Scots methadone costs 'increase by 25%' in five years
- 14 December 2010
- From the section Scotland
Scotland's methadone programme now costs more than £15m a year, according to the latest official statistics.
The ISD Scotland figures represent a rise of 25% over the past five years.
Methadone prescribing rates rose by 9% in the same period, despite the new strategy to concentrate on recovery from addiction rather than maintenance.
The report also revealed a total of 10,325 people entered drug treatment services in 2009-10, with two-thirds of those using heroin.
Drug injecting remains a problem, with 28% of heroin users taking the drug intravenously in the month before they sought treatment.
The average daily spend on drugs for those entering treatment in the past year was £43. Heroin users spent on average £33, while cocaine users spent on average £108 a day.
But the number of cocaine users entering treatment has dropped, from more than 1,200 in 2008-09, to about 750 in 2009-10.
The number of crack cocaine users who entered treatment in the past year has also nearly halved, compared with 2008-09 - although the vast majority of users - 47% - continue to be concentrated in the Grampian health board area.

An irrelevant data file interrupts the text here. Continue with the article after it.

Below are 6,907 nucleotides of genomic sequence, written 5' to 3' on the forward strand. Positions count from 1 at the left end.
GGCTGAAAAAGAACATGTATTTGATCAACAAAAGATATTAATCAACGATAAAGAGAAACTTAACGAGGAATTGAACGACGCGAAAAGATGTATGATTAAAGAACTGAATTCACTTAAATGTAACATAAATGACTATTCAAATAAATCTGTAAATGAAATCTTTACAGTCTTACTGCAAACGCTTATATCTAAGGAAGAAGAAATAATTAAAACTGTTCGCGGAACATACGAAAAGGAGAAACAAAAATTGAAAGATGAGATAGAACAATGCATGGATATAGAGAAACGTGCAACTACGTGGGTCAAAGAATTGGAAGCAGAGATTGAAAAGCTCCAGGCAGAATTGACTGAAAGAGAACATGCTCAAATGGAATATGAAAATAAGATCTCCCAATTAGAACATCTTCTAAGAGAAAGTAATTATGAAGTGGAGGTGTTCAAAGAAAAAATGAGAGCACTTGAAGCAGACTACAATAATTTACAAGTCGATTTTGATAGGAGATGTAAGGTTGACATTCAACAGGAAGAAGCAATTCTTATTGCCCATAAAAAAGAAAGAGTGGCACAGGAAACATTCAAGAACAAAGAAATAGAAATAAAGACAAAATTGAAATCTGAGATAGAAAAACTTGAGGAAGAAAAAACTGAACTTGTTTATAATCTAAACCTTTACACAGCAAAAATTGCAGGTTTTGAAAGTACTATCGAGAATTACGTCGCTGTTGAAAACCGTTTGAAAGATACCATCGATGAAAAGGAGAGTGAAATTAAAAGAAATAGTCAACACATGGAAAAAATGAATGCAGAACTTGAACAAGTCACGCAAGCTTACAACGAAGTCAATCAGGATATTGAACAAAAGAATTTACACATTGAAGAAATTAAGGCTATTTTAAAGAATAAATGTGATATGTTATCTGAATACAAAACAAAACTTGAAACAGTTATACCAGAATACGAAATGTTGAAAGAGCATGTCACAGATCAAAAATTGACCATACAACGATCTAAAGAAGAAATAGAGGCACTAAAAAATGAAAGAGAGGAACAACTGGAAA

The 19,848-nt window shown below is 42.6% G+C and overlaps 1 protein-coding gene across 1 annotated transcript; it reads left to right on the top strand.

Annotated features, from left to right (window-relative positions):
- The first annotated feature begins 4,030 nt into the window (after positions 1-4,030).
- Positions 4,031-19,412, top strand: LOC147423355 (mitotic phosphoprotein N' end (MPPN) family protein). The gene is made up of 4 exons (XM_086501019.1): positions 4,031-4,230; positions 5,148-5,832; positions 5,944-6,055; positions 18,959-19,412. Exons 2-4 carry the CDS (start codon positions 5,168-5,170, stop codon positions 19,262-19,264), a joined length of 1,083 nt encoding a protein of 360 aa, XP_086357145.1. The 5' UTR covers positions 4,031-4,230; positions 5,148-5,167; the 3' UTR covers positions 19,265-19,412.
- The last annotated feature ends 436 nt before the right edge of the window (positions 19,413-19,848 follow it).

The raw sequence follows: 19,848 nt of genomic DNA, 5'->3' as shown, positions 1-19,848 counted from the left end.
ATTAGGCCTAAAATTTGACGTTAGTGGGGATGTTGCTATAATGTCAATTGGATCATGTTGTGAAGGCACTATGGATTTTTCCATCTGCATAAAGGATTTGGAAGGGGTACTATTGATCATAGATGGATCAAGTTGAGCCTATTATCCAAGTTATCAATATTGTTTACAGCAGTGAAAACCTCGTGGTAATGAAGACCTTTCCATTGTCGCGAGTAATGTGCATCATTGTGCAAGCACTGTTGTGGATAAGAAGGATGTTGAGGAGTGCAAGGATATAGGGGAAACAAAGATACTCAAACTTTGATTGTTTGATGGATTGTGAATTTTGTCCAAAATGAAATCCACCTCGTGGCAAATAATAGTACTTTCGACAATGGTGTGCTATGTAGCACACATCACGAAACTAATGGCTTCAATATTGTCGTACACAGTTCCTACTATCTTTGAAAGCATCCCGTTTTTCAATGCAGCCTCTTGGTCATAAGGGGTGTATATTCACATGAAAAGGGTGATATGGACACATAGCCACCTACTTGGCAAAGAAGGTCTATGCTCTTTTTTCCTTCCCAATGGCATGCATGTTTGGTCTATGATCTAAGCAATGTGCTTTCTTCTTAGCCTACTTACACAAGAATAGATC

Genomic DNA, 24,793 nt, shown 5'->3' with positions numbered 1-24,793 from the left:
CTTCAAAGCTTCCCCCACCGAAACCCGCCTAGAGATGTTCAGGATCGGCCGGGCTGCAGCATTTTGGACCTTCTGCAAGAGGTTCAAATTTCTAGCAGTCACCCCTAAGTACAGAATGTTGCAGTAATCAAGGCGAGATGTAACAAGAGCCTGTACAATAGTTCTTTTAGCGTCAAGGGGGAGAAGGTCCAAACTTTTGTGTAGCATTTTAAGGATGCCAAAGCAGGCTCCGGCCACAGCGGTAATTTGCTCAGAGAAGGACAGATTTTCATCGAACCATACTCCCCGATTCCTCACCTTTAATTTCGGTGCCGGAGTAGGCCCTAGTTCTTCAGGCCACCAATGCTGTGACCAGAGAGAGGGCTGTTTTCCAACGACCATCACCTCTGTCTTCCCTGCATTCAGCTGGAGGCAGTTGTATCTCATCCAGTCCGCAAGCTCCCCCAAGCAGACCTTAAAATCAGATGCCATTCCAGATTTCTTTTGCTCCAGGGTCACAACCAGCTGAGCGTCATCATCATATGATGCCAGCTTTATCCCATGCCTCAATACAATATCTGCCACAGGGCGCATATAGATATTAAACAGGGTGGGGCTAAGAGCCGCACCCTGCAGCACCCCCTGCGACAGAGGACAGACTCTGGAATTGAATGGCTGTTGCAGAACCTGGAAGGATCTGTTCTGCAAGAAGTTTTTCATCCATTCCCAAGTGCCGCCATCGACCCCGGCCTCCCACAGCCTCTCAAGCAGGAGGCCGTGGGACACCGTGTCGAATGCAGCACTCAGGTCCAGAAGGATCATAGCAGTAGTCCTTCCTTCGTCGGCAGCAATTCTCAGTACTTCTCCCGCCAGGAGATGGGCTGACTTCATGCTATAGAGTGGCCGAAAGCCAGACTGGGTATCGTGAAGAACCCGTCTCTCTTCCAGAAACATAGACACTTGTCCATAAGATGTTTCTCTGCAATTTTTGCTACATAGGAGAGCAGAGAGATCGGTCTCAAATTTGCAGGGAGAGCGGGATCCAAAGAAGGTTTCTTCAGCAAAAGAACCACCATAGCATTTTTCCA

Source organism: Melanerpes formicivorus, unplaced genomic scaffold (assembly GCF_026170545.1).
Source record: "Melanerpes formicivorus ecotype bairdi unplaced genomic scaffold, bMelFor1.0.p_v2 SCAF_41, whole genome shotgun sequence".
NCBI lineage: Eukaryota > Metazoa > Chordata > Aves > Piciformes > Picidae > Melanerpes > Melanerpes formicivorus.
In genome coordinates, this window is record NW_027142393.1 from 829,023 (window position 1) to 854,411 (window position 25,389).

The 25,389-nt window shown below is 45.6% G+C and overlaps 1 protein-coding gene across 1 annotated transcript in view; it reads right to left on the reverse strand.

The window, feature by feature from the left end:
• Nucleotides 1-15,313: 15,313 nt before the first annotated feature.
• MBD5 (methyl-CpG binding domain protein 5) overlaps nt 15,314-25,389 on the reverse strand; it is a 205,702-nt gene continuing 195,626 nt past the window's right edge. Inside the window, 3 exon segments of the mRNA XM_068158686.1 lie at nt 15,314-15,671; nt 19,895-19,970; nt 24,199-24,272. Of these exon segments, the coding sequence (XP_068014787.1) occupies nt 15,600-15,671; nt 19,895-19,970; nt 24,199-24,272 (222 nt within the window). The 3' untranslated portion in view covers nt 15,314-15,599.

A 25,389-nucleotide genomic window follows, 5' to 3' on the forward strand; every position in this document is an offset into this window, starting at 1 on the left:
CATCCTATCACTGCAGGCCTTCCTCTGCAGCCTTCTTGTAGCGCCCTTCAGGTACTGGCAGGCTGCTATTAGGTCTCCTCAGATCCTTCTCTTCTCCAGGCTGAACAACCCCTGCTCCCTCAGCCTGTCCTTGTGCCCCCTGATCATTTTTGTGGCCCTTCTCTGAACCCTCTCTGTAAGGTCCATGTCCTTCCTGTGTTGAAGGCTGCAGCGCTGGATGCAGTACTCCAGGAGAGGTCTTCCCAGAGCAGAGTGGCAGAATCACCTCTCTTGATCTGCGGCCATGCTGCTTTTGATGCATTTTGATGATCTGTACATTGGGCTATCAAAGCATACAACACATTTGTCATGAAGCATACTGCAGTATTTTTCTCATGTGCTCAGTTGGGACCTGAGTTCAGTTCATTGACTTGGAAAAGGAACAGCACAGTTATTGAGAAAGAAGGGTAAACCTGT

The Information and Statistics Division has also just released a report on drug treatment waiting times, which reveals that those seeking treatment have been assessed and treated quicker, with three-quarters getting an appointment within a fortnight of referral.
The Scottish government said the increase in the money spent on the methadone programme was down to increased costs rather than a corresponding rise in the number of users.
The most recent count of methadone users was carried out by the Scottish government in 2007, when about 21,000 people were said to be using the drug to help them get off heroin.
Currently, statisticians only collate the number of prescriptions issued - 510,063 in 2009-10 - which represents about 98 per 1,000 population, an increase on 90 per 1,000 population in 2005-06.
Communities Minister Fergus Ewing said progress was being made, but tackling Scotland's drug problem will not happen overnight.
"We all know Scotland has a historical and very distressing problem with drug abuse, which this government is absolutely committed to tackling," he said.
"However, I am convinced we are following a path that will get people off drugs and into recovery.
"Since 2008, we have invested a record £81m in local drug treatment services to enable them to help make that possible."
A spokeswoman for Scottish Drugs Forum, the national drug policy and information charity, said: "Published figures show that methadone costs in Scotland dropped by nearly £800,000 last year from the previous year - down from £16,072,828 in 2008/2009 to £15,296,744 in 2009/2010, a drop of £776,084.
"This is the first drop in costs since 2005/2006, so it's unhelpful to ignore this by concentrating only on the five year spending trend.
"Methadone is internationally recognised as an effective treatment to allow people to move away from high-risk illicit drug use."